Keeping Your Dog Safe
On this page: What to do if your dog is barking, some tips for Guys Fawkes and why sheep measles is an issue.
Dogs bark for various reasons such as attention seeking, cold, hunger or loneliness. The main cure is time and patience. If you can correct the reason for the barking, the dog will settle down.
Cold or hungry - change the environment to make it content. Feed the dog, give it a warm dry place to sleep, keep it close to you and, if it is a puppy, put a loud clock in its bed. This will sound like company.
Attention seeking - if you growl the dog each time it barks it gets the attention it wants and will continue to bark. Unpleasant results increase the dog's anxiety and result in the dog seeking more attention. Observe its behaviour, say 'no', or 'bad dog' as it is about to bark. This will break its attention. Call the dog, say 'sit' and 'stay', then reward it for its good behaviour.
Denning Principle - if the dog barks when you are out give it a small den such as a bathroom or laundry. Feed the dog in there so it always feels positive about the room. Give the dog a bone or biscuit when you shut it away when leaving the house. This method works well for training pups and when you are away routinely.
Keeping your dog (or cat) safe at Guy Fawkes
Fireworks can be terrifying for your pets. Here are some tips on how to make it a bit less stressful.
Keep pets inside: Give your dog extra exercise during the day and allow it to go to the toilet before securing it inside
Block all exits: Especially for cats – make sure all cat doors are locked and your cat is inside before dark.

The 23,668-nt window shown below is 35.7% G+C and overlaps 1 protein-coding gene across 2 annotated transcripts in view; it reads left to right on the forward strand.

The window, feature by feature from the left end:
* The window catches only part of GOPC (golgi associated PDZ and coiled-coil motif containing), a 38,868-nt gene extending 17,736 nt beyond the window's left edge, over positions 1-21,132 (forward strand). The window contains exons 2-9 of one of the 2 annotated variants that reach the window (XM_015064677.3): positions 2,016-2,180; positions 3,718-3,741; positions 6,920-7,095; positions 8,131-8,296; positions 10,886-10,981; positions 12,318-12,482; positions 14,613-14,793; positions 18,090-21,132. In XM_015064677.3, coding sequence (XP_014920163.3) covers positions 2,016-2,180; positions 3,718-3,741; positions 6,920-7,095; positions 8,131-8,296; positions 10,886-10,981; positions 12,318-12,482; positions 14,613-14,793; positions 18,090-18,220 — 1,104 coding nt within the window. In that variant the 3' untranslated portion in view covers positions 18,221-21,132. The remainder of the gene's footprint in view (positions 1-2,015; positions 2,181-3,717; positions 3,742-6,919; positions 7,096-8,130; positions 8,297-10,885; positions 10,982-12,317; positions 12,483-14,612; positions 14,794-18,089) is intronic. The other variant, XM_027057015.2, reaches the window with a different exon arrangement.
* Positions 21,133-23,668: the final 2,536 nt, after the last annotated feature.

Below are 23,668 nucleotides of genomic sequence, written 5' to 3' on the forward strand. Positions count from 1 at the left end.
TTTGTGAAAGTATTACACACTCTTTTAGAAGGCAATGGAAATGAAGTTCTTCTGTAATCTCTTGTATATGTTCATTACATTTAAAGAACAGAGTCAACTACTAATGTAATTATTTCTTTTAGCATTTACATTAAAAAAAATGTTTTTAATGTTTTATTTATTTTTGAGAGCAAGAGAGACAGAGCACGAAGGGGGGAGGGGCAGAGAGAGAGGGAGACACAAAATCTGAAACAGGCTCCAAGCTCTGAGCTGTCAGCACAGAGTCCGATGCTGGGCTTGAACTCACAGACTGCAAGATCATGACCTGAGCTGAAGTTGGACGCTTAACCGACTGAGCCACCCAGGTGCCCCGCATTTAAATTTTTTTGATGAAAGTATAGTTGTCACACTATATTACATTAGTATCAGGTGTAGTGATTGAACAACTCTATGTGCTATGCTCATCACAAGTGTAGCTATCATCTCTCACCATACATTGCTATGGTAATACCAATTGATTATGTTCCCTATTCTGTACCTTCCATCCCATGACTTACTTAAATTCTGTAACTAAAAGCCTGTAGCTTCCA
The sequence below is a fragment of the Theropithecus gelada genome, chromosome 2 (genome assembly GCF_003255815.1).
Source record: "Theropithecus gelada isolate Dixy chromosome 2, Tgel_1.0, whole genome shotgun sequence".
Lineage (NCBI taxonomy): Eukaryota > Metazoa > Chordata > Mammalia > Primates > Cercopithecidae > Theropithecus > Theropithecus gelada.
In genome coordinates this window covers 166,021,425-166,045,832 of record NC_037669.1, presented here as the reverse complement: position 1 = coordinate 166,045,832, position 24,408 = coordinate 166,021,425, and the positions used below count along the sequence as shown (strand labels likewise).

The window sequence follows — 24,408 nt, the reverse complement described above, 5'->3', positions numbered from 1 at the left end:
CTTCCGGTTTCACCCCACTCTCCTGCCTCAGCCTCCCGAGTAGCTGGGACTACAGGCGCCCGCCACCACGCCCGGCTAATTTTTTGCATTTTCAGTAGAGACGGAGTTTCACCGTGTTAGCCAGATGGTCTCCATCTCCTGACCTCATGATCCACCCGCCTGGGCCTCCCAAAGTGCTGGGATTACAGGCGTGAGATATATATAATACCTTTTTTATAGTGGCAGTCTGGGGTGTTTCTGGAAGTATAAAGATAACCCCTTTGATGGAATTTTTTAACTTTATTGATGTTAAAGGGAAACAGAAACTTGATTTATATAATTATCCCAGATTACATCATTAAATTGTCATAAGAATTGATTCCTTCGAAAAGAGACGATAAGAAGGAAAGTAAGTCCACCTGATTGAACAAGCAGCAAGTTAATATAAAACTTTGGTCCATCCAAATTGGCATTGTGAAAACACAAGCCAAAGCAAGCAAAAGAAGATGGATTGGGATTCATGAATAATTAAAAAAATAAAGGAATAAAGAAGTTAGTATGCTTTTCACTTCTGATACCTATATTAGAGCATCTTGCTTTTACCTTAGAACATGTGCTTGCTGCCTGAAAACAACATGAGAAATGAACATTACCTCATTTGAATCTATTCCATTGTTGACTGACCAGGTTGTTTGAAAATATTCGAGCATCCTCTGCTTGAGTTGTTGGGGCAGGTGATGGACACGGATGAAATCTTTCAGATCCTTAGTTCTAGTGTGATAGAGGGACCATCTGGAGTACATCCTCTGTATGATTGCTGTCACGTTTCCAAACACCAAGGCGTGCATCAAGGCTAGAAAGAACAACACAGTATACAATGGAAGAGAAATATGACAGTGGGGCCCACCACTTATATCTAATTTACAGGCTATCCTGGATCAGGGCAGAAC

Minimise noise: Close the curtains to soften the noise and the light effects from fireworks. Turn on the TV or radio to muffle the noise from fireworks.
Provide somewhere safe: Make sure your pet has extra bedding to help them feel secure or make a special place, such as under a bed, for them to hide.
Distraction: Give your dog or cat something to play with to distract them from the noise.
Help them stay calm: Talk to your vet about products that can help with anxiety during this stressful time.
Make pets identifiable: As well as its registration tag, make sure your dog is wearing some form of ID.
The Gore District has a strong rural link and the spread of sheep measles by dogs is an issue. We encourage dog owners to find out how they can prevent the spread of this disease.
Why is this an issue?
While sheep measles does not infect or cause disease in humans, they are considered defects and undesirable by local and overseas customers. Each year farmers suffer financial loss as a result of lambs being condemned or downgraded for sheep measles.
How is sheep measles spread?
Dogs become infected by eating raw sheep or goat meat, including the heart, infected with live cysts. A tapeworm develops in the intestine of the dog in approximately 35 days. Infected dogs pass many thousands of eggs in their faeces contaminating pasture grazed by sheep and goats. There are no outward signs that your dog has a tapeworm.
For more information go to http://www.sheepmeasles.co.nz.